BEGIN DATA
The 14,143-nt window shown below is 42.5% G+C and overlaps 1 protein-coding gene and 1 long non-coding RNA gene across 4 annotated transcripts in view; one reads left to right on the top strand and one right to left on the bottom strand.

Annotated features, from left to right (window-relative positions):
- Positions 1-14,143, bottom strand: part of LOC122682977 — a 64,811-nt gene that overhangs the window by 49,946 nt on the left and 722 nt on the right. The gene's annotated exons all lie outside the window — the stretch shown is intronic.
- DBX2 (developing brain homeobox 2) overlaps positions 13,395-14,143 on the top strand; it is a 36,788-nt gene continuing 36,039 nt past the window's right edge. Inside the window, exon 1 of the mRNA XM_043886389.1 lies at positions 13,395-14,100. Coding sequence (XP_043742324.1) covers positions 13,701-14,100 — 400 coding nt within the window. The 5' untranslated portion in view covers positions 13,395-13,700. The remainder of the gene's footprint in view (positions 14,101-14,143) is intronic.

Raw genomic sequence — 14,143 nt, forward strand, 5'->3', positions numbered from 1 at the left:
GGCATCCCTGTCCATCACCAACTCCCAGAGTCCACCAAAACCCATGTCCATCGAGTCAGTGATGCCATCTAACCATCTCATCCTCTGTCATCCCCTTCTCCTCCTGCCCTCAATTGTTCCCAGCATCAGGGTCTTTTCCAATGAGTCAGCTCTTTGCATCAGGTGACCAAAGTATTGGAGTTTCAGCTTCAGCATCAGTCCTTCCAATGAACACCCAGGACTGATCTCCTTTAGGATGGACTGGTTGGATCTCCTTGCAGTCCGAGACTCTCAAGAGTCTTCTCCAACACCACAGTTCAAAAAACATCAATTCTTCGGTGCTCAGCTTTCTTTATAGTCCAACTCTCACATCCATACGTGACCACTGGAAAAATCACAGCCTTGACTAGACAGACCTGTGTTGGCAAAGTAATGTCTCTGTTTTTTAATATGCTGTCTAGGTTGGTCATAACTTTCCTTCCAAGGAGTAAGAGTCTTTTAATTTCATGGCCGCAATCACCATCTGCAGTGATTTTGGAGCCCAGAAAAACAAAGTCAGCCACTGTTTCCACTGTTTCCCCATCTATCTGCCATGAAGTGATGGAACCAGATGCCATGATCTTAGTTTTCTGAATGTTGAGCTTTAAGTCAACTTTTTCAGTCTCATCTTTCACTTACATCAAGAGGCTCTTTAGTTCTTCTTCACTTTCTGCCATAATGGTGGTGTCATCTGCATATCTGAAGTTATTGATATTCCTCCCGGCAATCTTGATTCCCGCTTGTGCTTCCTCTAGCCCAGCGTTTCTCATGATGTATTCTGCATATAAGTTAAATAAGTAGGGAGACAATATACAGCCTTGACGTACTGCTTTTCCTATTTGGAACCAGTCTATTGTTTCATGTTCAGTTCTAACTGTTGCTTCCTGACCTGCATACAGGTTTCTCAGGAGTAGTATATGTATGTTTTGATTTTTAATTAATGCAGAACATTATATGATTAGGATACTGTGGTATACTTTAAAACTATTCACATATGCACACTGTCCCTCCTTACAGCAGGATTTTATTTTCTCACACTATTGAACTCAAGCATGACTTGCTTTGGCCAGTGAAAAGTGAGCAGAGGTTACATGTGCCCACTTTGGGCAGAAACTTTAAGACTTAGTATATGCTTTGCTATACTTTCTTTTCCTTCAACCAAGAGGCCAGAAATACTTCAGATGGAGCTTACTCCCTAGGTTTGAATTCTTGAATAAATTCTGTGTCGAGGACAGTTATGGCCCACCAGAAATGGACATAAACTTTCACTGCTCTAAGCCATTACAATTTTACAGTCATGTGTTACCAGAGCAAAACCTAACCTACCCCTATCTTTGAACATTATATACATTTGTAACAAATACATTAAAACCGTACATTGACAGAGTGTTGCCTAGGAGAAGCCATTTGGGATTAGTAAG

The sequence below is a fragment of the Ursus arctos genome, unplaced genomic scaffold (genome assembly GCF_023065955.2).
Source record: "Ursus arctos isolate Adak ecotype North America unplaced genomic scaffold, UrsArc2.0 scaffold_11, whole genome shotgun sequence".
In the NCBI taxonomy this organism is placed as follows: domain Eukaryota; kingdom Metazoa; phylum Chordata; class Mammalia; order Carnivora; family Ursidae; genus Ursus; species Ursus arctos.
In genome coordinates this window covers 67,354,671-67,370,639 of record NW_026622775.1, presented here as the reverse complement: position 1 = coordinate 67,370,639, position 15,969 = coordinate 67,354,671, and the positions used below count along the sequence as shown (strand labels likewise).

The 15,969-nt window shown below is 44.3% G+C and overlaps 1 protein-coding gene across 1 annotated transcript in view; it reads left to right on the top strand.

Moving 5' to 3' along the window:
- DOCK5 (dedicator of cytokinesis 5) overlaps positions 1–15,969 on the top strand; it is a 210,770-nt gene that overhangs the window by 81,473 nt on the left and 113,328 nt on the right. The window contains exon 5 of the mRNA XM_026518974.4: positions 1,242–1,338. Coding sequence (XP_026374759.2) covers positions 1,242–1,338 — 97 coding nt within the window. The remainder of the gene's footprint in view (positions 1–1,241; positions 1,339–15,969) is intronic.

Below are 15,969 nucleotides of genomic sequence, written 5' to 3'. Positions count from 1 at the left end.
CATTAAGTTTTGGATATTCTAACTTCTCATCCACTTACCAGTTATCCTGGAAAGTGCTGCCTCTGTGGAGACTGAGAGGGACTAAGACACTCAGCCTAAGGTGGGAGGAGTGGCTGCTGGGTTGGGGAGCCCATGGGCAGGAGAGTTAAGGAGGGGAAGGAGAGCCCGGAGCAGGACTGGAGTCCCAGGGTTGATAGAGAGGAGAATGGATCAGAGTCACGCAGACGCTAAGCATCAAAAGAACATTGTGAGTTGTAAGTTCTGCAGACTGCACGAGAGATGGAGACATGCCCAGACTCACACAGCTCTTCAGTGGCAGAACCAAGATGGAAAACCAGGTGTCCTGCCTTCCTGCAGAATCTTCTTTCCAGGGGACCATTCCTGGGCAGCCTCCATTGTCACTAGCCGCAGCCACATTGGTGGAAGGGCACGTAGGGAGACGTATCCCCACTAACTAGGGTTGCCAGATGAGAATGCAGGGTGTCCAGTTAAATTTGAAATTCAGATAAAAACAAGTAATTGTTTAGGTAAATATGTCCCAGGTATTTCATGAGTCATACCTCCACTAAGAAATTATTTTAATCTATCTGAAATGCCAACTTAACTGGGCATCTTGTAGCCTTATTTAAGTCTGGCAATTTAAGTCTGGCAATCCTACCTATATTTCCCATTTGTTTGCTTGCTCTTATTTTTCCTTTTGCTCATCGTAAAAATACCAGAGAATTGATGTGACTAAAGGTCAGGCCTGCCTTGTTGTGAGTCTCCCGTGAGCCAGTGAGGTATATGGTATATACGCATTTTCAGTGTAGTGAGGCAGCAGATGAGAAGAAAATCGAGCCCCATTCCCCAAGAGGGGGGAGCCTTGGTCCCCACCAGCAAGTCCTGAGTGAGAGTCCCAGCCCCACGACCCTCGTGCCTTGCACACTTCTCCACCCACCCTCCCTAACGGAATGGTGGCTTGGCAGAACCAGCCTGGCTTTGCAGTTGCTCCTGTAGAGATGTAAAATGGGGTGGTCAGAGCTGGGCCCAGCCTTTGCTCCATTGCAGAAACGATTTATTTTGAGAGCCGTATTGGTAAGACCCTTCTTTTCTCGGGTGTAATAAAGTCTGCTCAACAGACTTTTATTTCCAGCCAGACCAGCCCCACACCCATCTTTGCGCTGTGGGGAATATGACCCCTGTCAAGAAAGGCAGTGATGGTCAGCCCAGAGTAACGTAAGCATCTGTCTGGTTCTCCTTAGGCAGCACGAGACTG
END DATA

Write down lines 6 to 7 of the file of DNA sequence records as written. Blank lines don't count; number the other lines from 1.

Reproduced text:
GGCATCCCTGTCCATCACCAACTCCCAGAGTCCACCAAAACCCATGTCCATCGAGTCAGTGATGCCATCTAACCATCTCATCCTCTGTCATCCCCTTCTCCTCCTGCCCTCAATTGTTCCCAGCATCAGGGTCTTTTCCAATGAGTCAGCTCTTTGCATCAGGTGACCAAAGTATTGGAGTTTCAGCTTCAGCATCAGTCCTTCCAATGAACACCCAGGACTGATCTCCTTTAGGATGGACTGGTTGGATCTCCTTGCAGTCCGAGACTCTCAAGAGTCTTCTCCAACACCACAGTTCAAAAAACATCAATTCTTCGGTGCTCAGCTTTCTTTATAGTCCAACTCTCACATCCATACGTGACCACTGGAAAAATCACAGCCTTGACTAGACAGACCTGTGTTGGCAAAGTAATGTCTCTGTTTTTTAATATGCTGTCTAGGTTGGTCATAACTTTCCTTCCAAGGAGTAAGAGTCTTTTAATTTCATGGCCGCAATCACCATCTGCAGTGATTTTGGAGCCCAGAAAAACAAAGTCAGCCACTGTTTCCACTGTTTCCCCATCTATCTGCCATGAAGTGATGGAACCAGATGCCATGATCTTAGTTTTCTGAATGTTGAGCTTTAAGTCAACTTTTTCAGTCTCATCTTTCACTTACATCAAGAGGCTCTTTAGTTCTTCTTCACTTTCTGCCATAATGGTGGTGTCATCTGCATATCTGAAGTTATTGATATTCCTCCCGGCAATCTTGATTCCCGCTTGTGCTTCCTCTAGCCCAGCGTTTCTCATGATGTATTCTGCATATAAGTTAAATAAGTAGGGAGACAATATACAGCCTTGACGTACTGCTTTTCCTATTTGGAACCAGTCTATTGTTTCATGTTCAGTTCTAACTGTTGCTTCCTGACCTGCATACAGGTTTCTCAGGAGTAGTATATGTATGTTTTGATTTTTAATTAATGCAGAACATTATATGATTAGGATACTGTGGTATACTTTAAAACTATTCACATATGCACACTGTCCCTCCTTACAGCAGGATTTTATTTTCTCACACTATTGAACTCAAGCATGACTTGCTTTGGCCAGTGAAAAGTGAGCAGAGGTTACATGTGCCCACTTTGGGCAGAAACTTTAAGACTTAGTATATGCTTTGCTATACTTTCTTTTCCTTCAACCAAGAGGCCAGAAATACTTCAGATGGAGCTTACTCCCTAGGTTTGAATTCTTGAATAAATTCTGTGTCGAGGACAGTTATGGCCCACCAGAAATGGACATAAACTTTCACTGCTCTAAGCCATTACAATTTTACAGTCATGTGTTACCAGAGCAAAACCTAACCTACCCCTATCTTTGAACATTATATACATTTGTAACAAATACATTAAAACCGTACATTGACAGAGTGTTGCCTAGGAGAAGCCATTTGGGATTAGTAAG

The sequence below is a fragment of the Ursus arctos genome, unplaced genomic scaffold (genome assembly GCF_023065955.2).